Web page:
A hub-less BWI? US Airways: Threat to leave is negotiating ploy with unions, but it still could happen.


WHAT WOULD Baltimore-Washington International Airport do without its prime tenant, US Airways? Officials at BWI are pondering that question as the airline threatens withdrawal if unions refuse its cost-cutting demands. Unless US Airways gains labor concessions, its long-term viability is very much in doubt.

Given another rejection by the pilots' union, US Airways could sharply reduce flights at BWI or shut its operations here completely. That would be a bitter blow to BWI. Seven years ago, US Airways owned 70 percent of the local air market. It used BWI as a key "hub" airport for connecting flights. That market niche has shrunk to just 37 percent, thanks to discount competitor Southwest and aggressiveness from other airlines in the local market.

If US Airways leaves BWI, its competitors would rush in. The Baltimore-Washington airline market is very strong and quite fTC appealing. Eighty percent of the traffic now terminates or begins at BWI; the number of connecting passengers has dropped by half. It is a clear signal to other air carriers of BWI's vast potential.

For US Airways, with the highest costs in the airline industry, its BWI operation loses money. But other carriers, with far lower expenses, see it differently. That's why US Airways desperately needs to reduce overhead. Otherwise, it will continue losing market share to lower-cost competitors and may not survive another recession.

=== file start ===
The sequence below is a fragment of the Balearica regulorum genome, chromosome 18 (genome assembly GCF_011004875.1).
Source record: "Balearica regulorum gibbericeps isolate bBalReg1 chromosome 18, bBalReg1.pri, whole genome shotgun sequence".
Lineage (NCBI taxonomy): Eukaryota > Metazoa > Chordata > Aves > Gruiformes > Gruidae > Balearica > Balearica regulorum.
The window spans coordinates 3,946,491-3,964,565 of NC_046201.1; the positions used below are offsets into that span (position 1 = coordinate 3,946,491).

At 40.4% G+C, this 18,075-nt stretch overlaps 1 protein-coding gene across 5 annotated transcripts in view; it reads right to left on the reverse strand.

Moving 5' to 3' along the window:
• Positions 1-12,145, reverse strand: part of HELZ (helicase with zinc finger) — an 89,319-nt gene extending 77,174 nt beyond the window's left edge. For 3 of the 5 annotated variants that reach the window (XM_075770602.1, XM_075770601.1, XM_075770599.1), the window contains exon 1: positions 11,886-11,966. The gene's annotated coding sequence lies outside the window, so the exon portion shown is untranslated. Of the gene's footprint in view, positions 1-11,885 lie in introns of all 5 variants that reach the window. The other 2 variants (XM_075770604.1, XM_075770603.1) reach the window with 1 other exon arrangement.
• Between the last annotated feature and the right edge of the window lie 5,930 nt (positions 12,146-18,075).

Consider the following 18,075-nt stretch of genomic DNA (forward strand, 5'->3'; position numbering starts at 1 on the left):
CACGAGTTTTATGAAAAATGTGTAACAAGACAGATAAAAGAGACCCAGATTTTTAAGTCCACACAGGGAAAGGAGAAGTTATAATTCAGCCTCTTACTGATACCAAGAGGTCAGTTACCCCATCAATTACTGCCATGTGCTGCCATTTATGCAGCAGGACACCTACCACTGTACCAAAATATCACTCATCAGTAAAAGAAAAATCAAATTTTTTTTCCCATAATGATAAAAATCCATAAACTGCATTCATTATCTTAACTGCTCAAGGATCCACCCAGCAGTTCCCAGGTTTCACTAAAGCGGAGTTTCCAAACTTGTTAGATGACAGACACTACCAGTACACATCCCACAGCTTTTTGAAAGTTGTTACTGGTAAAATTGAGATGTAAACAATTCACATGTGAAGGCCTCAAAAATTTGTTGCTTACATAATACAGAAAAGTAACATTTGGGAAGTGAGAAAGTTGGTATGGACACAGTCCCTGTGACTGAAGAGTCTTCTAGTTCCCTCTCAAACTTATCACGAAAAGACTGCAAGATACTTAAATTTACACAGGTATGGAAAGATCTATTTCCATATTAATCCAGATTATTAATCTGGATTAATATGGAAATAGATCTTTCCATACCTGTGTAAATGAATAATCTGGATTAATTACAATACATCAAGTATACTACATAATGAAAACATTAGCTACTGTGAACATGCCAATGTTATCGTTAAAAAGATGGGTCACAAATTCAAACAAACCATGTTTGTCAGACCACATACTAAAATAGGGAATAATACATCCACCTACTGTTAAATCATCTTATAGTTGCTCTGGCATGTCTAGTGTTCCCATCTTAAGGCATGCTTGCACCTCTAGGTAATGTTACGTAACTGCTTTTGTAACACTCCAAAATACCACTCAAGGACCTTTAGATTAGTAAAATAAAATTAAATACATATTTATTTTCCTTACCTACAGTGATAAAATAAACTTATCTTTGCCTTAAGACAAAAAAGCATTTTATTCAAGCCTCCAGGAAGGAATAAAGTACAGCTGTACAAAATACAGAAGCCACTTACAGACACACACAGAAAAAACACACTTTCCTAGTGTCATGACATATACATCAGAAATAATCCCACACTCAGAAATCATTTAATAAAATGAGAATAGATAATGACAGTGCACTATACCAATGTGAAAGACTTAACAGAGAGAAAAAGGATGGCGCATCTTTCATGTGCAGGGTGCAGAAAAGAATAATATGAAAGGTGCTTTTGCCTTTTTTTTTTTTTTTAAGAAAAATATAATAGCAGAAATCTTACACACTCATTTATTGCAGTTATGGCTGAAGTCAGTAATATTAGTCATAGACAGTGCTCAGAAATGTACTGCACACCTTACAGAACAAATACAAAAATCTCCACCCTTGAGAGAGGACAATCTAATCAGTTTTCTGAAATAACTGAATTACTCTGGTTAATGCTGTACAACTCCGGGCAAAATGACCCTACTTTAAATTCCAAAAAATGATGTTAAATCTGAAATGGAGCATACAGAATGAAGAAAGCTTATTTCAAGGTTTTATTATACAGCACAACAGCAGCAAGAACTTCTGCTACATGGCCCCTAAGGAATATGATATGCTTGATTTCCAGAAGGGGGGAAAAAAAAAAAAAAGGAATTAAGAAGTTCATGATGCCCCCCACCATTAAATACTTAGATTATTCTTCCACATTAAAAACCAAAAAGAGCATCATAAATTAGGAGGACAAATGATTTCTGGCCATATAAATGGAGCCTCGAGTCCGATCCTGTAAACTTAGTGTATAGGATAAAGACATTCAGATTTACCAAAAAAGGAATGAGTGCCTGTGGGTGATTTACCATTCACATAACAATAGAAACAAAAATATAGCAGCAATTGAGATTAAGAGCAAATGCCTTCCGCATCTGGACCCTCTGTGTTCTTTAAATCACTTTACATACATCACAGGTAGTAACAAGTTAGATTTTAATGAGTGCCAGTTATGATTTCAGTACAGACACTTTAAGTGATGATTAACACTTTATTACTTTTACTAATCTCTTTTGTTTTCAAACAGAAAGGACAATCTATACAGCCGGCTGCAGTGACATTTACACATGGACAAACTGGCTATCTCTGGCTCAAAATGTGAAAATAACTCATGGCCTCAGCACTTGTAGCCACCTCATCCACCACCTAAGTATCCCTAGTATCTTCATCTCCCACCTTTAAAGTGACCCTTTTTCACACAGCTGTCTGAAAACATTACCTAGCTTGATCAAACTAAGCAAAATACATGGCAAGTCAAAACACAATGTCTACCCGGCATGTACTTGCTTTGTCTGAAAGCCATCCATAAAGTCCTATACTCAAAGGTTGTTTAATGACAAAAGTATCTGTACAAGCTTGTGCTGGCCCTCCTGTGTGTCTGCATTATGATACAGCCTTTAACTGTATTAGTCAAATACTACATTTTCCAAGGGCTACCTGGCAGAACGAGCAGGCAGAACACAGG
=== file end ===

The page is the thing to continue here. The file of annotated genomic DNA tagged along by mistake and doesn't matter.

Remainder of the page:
While US Airways is cutting nine flights at BWI by August, other carriers are adding nine or 10 flights. There would be short-term pain from a US Airways pullout, but the airport's long-term outlook remains positive.

Come September, BWI's International Terminal opens, with existing airlines immediately occupying 60 percent of the space. New carriers are negotiating with BWI for gates, too. Airport business also is likely to rise as the light-rail line connects downtown and the northern Baltimore area to BWI this fall.

A "hub-less" BWI, minus US Airways, would hurt this region for a few years. Rebuilding the airport's lost flights would take time and patience. But the airline industry's heated competition is working in BWI's favor. Any retreat by US Airways would give other carriers a prime opportunity to fill that void.

Pub Date: 4/20/97

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